A wallaby hopping along the Sydney Harbour Bridge has surprised motorists early this morning, with police later cornering the startled animal and taking it to a vet for a check-up.
Callers to Sydney radio station 2GB witnessed the marsupial jumping about the lanes on the northern side of the bridge just before 5am.
"I couldn't believe what I was seeing," one caller, Michelle, said.
"I was so worried about the poor little thing. It was just hopping northbound in lane eight.
"I thought 'No, no way do you see a kangaroo in the city like that," she said.
"I've only seen them in the country."
Traffic controllers from the Transport Management Centre, including Dave Wright, monitored the wallaby.
"Traffic controllers had quite a surprise early this morning when we saw a kangaroo making its way down lane number eight of the Sydney Harbour Bridge coming from the northside," Mr Wright said.
"It basically continued to hop, making its way from lane eight all the way over to lane one … down the Cahill Expressway and down to Macquarie Street," he said.
Motorists called police, and officers from Harbourside and North Shore local area commands responded.
"There was a police car following it at a really slow pace and there were a lot of cars behind it," another 2GB caller, Dean, said.
"It was just hopping down the street. I've never seen anything like it. That's Australia for you."
Police were later able to pin down the out-of-place animal.
"Officers took the startled macropod into police custody near the Conservatorium of Music, with the Police Mounted Unit arriving on scene soon after to take it to the zoo for veterinary assessment," police said.
Animal stressed but free of major injuries
The male adult swamp wallaby was taken to The Taronga Wildlife Hospital in Sydney where it was assessed by senior veterinarian Larry Vogelnest.
"It was quite distressed … so I elected at that point to anaesthetise it … to give it an injection so it was asleep because it was very stressed," he said.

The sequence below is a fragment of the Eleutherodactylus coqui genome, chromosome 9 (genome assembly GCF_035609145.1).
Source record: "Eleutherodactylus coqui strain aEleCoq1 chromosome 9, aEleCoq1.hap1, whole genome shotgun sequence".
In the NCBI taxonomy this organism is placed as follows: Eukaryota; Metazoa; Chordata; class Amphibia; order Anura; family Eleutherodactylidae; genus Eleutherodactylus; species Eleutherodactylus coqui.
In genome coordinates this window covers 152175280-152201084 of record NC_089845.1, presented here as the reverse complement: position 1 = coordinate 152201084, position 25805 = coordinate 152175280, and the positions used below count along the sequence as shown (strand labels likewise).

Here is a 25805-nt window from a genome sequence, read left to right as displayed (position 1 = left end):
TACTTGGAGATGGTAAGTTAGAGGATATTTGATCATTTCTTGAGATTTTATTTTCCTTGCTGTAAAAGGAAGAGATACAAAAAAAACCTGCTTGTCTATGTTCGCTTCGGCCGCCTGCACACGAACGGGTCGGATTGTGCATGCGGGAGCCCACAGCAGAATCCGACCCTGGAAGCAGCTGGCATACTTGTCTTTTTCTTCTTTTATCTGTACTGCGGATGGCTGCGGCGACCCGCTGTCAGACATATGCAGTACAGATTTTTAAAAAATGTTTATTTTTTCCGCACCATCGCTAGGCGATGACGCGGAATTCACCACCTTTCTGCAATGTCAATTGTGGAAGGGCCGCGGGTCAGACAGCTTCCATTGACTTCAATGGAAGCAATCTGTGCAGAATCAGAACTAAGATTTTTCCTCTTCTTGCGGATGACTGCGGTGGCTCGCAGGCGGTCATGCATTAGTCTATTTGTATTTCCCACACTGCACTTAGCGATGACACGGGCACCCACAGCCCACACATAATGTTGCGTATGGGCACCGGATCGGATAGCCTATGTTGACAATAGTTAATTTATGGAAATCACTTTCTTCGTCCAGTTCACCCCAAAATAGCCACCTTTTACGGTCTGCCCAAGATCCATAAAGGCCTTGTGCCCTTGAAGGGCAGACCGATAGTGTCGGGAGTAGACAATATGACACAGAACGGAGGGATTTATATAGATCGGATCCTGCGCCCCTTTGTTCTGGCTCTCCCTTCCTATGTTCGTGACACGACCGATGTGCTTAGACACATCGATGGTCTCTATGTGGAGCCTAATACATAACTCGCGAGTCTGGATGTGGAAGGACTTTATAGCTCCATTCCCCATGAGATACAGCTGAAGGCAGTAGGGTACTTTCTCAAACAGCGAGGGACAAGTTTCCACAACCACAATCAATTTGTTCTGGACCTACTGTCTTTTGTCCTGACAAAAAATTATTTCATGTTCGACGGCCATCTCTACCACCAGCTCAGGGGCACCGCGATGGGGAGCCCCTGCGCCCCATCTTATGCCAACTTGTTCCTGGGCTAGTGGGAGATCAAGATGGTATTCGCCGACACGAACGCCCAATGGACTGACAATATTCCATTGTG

"Then I examined it thoroughly. Fortunately there didn't seem to be any significant injuries.
"It had some minor grazes on its face and its hind legs.
"I x-rayed its whole body to rule out any fractures … and there didn't seem to be any major injuries."
The wallaby will be monitored at the hospital's intensive care unit for the next 24 hours and later released in bushland where there were other swamp wallabies.
Police Inspector Kylie Smith said it was an extremely uncommon call-out for police.
"It was a very unusual job for a city police officer to be chasing a wallaby down the Harbour Bridge," Inspector Smith said.
"Sydney's got the best harbour in the world so I'd imagine he was taking in the view."
It was thought the wayward wallaby might have made its way to the bridge from a golf course in Cammeray, police said.
Ollie Gebert is a junior golf instructor and was at the nine-hole Cammeray golf course this morning but has never spotted a wallaby there.
"I've never seen one in 25 years. There is a lot of bushland over at Northbridge and the back of Cammeray so maybe it's come from there," he said.
The wallaby may have used the golf course to access the freeway that leads to the bridge, he said.
"Obviously it's a big possibility. This is the only entry. At the back of the golf course near the 6th hole there's an entry to the freeway so that's the only way I can see it jumping on from the golf course."